Skip to main content

“Why I blew the whistle on the government’s disability assessments” from former ATOS analyst.

We have argued in other articles on this Blog that ATOS work capability assessments are unethical. Now a former Navy Doctor and disability analyst at Atos reveals why he chose to blow the whistle on the government work capability assessment, on bmj.com today.

Dr Greg Wood explains that he made the decision to publicise his concerns about the Atos work capability assessment (WCA) because of interference with reports which he felt “encroached on my professional autonomy and crossed ethical boundaries”, in his BMJ opinion piece.

The system’s implementation, he says, makes it unduly hard for claimants to quality for benefits and therefore overlooks a number of limiting factors of the assessment method that might suggest otherwise.

Dr Wood argues that reports were finalised despite one in five lacking key written evidence, and also reveals that Atos auditors instructed clinicians to change their reports without having examined the patient themselves.

Contrary to the purpose of the WCA – to save money from the taxpayer being awarded in benefits to those who are in fact capable of working – Dr. Wood believes that the cost of successful tribunal appeals against the DWP from those unjustly forced to work was an additional waste of taxpayer money.

“Medical knowledge was being twisted [and] misery was being heaped on people with real disabilities”, he argues.

Since Dr Wood blew the whistle, the DWP made the decision to retrain all Atos assessors and call in external auditors to ensure accurate work capability assessments would take place in the future.

Comments

Popular posts from this blog

Maternal depression can impact child mental and physical health

Maternal depression has been repeatedly linked with negative childhood outcomes, including increased psychopathology.  Now, a new study shows that depression in mothers may impact on their children's stress levels,  as well as their physical and mental well-being throughout life.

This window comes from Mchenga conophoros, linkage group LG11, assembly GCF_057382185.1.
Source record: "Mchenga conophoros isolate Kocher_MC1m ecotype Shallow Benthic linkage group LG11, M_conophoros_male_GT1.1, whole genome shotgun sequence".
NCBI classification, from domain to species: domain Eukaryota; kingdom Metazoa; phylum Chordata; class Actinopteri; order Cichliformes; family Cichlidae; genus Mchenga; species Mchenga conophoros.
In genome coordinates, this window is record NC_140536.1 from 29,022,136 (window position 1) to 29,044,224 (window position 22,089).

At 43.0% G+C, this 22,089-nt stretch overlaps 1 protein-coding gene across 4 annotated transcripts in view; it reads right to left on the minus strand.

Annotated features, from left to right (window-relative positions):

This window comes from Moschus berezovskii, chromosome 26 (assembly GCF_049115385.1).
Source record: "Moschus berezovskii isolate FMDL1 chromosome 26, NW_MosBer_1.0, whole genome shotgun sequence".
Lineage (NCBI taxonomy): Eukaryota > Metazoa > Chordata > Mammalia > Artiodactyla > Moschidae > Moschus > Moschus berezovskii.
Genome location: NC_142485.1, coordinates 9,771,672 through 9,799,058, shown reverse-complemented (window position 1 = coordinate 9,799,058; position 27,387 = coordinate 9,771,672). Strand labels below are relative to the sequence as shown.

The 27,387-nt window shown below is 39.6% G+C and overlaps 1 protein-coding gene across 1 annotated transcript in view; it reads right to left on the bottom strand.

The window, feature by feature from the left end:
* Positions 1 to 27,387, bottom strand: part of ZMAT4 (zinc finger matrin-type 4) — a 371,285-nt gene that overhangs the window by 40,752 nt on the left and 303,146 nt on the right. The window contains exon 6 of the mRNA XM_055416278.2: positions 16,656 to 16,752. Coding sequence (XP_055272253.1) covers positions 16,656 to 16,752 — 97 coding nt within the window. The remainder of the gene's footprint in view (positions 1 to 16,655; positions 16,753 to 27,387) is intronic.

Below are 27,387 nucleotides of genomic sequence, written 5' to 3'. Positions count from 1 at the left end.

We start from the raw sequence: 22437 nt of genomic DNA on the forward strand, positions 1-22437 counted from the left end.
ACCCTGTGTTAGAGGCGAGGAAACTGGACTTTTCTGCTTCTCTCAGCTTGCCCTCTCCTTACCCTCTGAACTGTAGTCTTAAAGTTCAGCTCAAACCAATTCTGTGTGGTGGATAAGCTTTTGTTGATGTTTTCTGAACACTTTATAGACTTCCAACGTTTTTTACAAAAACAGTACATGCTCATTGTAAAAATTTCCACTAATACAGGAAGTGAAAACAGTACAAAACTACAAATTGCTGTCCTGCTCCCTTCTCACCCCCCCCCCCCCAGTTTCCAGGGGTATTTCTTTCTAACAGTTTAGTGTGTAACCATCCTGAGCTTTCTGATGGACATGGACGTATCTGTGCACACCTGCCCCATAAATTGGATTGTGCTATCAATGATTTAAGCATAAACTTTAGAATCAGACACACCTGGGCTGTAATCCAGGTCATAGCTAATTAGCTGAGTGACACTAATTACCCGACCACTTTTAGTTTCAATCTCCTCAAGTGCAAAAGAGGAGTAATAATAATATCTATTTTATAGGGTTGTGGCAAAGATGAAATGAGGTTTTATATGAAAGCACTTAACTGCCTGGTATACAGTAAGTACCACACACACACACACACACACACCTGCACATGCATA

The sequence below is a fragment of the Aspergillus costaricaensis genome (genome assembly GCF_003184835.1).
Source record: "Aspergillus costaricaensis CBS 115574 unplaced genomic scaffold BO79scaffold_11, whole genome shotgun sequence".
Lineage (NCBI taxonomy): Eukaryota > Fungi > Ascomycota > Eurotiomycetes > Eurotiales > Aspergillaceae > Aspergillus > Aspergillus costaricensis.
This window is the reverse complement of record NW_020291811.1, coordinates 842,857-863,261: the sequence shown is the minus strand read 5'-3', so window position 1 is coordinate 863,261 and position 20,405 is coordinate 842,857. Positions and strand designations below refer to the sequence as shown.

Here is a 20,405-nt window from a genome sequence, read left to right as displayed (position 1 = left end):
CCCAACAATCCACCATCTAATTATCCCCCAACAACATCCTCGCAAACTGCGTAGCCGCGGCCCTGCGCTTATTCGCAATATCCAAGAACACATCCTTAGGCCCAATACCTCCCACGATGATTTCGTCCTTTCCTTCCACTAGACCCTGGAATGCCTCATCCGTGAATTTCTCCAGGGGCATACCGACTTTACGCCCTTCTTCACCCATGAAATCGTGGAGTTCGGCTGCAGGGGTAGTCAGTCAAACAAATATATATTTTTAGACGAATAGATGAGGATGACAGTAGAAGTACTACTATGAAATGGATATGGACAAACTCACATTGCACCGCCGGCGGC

In the study, published in the journal  Depression & Anxiety,  the researchers followed 125 children from birth to 10 years.

At 10 years old, the mothers’ and children’s cortisol (CT) and secretory immunoglobulin (s-IgA)—markers of stress and the immune system (see below)—were measured, and mother-child interaction were observed.
Psychiatric assessment  The mothers and children also had psychiatric diagnoses, and the children's externalising and internalising symptoms were reported.



Internalising disorders include depression, withdrawal, anxiety, and loneliness. They are often how we 'feel inside', such as  anger, pain, fear or hurt, but may not show it.  In contrast, externalising symptom…

Palm Oil production killing the planet

Bad trade and bad products are killing our planet. We have said this before on The Thin End. There is no better example than that of palm oil. It is used ubiquitously in so many products, and its production is a major factor destroying rainforests and threatening precious species.

Demand for palm oil is 'skyrocketing worldwide'. It is used in packaging and in so much of our snack foods, cookies, crackers, chocolate products, instant noodles, cereals, and doughnuts, and the list goes on.
Bad for the planet So, why is this so bad for the planet?

The oil is extracted from the fruit of the oil palms native to Africa. It is now grown primarily in Indonesia and Malaysia, but is also expanding across Central and West Africa and Latin America.

Palm oil production is now one of the world's leading causes of rainforest destruction, and this is impacting adversely some of the world's most culturally and biologically diverse ecosystems. Irreplaceable wildlife species like t…

Clear blue lakes turning murky in USA

New research reveals that many lakes in the continental United States are becoming murkier, with potentially negative consequences for water quality and aquatic life. These are the findings of a study published in Limnology and Oceanography.

From blue, clear lakes to greenish brown In the 5 years between 2007 and 2012, the dominant lake type in the United States shifted from clear, blue lakes to greenish-brown, murky lakes. Blue lakes declined by 18% while murky lakes increased by 12%. 



Overall, “blue” lakes decreased by ~ 18% (46% of lakes in 2007 to 28% in 2012) while “murky” lakes increased by almost 12% (24% of lakes in 2007 to 35.4% in 2012).  So, the majority of lakes are now murky.

Regionally, murky lakes significantly increased in the Northern Appalachian, Southern Plains, and Xeric ecoregions.

In the Northern Appalachians, blue lakes decreased by 41.4%, brown lakes increased by 17.8%, and murky lakes increased by 26.8%. In the Northern Plains, green lakes significantly increas…